A few respondees suggested that iHateSpam develop a solution that sits "in front" of the server instead of on the server, so that no spam or spam-solution would take up server space. Others wanted faster tech support during the evaluation process.

Again, thanks for your input and we listened. iHateSpam for Exchange recently was upgraded to version 1.5 and now supports Exchange 5.5, 2000 and 2003. iHateSpam for Exchange has two versions. One is called "Server Edition" and integrates directly with Exchange 2000 and 2003. The other is "Gateway Edition" and is designed for Exchange V5.5 primarily, but can also be used as an "off box" solution for Exchange 2000 and 2003.

We also doubled the amount of tech support reps for iHateSpam for Exchange. To end off, if you run Exchange V5.5 and buy iHateSpam now, the upgrade to 2000 or 2003 is free. There is no upgrade penalty.

We suggest you give the latest versions another try. iHateSpam for Exchange is now the best-selling anti-spam solution in Microsoft Exchange environments and recently won SC Magazine's best anti-spam product award. Download here for 30 spam-free days:

Next Generation Smart Devices

In case you missed the recent Embedded Systems Conference in San Francisco, WindowsForDevices presents a virtual tour of Microsoft's embedded "Device Alley," showcasing a wide range of next-generation cool gadgets and smart, connected devices that incorporate Microsoft's embedded software platforms including Windows CE .NET and XP Embedded. The slide show includes over 80 devices ranging from PDAs to set-top boxes, robots, and even a sewing machine.

25 Exchange Tips In 25 Minutes

Want 25 Tips on Exchange 2003 in 25 minutes? SearchExchange.com has them, from Exchange Expert Scott Schnoll's new book, "Microsoft Exchange Server 2003 Distilled." Check out Schnoll's tips on tuning, deprecated Exchange 2000 tuning parameters, Exchange 2003 tuning parameters, and Exchange 2003 tools in this comprehensive feature article. (You need to register to get into this site, it's free.)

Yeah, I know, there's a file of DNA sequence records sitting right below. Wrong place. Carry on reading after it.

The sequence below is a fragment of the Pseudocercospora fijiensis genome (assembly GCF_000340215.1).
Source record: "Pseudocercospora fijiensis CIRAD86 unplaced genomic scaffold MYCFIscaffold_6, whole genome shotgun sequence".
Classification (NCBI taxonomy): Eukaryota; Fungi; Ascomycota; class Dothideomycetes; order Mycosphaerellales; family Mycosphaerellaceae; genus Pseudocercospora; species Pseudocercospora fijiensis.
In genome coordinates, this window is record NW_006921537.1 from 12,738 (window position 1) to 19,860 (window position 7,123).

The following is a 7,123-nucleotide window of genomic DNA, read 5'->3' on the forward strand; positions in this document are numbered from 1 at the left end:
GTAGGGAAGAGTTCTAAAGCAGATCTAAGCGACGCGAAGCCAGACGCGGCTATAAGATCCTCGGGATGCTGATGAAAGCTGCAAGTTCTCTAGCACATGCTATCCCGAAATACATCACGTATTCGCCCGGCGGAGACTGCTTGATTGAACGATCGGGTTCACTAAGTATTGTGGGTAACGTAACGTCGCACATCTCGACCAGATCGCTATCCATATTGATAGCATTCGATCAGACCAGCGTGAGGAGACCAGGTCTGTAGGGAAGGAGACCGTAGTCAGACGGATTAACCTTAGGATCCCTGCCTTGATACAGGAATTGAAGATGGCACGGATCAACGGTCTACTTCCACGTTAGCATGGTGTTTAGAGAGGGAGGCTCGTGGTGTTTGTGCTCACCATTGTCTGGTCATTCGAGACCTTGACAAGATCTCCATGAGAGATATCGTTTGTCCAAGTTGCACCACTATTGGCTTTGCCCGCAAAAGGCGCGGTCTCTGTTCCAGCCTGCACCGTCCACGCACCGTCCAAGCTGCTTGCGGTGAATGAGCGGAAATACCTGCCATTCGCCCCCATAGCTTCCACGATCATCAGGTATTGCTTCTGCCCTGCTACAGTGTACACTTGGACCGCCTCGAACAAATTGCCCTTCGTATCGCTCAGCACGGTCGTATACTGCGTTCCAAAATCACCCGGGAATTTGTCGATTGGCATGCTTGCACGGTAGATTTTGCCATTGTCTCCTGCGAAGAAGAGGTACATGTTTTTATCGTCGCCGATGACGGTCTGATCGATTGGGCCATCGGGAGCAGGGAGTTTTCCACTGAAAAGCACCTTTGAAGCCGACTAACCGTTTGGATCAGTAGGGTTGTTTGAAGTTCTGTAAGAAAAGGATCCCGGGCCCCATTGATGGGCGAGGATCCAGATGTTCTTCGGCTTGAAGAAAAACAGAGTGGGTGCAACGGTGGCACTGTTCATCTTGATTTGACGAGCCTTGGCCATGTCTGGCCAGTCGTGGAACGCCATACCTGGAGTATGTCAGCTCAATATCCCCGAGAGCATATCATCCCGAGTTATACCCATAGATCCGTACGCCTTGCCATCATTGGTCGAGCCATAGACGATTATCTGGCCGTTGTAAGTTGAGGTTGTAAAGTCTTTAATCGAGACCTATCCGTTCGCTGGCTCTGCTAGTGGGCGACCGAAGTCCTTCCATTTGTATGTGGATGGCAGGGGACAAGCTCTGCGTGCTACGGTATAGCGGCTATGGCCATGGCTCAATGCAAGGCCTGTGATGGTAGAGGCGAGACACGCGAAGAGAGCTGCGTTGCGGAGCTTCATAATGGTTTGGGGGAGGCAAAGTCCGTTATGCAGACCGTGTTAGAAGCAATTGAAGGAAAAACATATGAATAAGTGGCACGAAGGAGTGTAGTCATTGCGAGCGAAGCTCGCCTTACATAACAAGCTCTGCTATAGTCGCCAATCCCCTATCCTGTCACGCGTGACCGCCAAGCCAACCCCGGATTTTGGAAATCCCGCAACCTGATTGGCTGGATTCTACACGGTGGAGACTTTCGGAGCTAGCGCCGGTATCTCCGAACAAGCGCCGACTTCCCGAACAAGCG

W2K3's First Birthday

So, what's the future going to look like? Pretty good. First of all, W2K3's been selling well, just look at last quarter's numbers. The first thing to come out is Microsoft Virtual Server (MVS), due out in the second half of 2004. Redmond will position it as a solution to help sites migrating their NT 4.0 apps to W2K3. Its official name is "Microsoft Virtual Server 2005," and private beta testers already had a look at it last February 2004. Next, look for W2K3 Service Pack 1 at the end of this year. They are beta-ing it now.

12 Steps To Improving Stability In Windows

There are two things every administrator wants out of an operating system: security and stability. While security has received a lot of attention in the past year, when have you ever seen a stability checklist? The plain truth is, many system instabilities are preventable. Here are some steps to help you improve the overall availability of your servers and workstations.